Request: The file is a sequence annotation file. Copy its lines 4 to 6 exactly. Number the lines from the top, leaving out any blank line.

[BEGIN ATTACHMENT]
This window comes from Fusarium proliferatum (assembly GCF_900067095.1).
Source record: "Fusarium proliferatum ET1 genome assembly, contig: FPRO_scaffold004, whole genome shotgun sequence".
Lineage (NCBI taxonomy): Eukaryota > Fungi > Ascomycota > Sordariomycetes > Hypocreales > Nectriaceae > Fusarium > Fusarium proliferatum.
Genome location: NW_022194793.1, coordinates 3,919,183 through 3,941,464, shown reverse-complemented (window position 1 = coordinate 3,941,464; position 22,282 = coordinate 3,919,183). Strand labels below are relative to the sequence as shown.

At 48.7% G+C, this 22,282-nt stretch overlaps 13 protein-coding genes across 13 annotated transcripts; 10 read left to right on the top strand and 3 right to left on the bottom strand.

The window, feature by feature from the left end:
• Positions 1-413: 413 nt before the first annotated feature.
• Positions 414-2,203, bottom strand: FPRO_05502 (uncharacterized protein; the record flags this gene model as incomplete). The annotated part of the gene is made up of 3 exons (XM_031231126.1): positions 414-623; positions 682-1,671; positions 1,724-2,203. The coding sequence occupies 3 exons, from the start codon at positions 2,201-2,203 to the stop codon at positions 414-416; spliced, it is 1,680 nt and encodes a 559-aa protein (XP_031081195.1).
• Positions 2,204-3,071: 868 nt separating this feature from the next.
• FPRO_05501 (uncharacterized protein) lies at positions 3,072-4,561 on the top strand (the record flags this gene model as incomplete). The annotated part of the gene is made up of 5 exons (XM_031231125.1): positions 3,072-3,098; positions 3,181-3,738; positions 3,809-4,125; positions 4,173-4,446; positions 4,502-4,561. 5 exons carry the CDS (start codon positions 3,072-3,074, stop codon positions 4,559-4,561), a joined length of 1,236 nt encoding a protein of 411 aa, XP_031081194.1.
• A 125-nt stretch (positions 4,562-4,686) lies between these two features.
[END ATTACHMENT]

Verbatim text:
Genome location: NW_022194793.1, coordinates 3,919,183 through 3,941,464, shown reverse-complemented (window position 1 = coordinate 3,941,464; position 22,282 = coordinate 3,919,183). Strand labels below are relative to the sequence as shown.

At 48.7% G+C, this 22,282-nt stretch overlaps 13 protein-coding genes across 13 annotated transcripts; 10 read left to right on the top strand and 3 right to left on the bottom strand.

The window, feature by feature from the left end: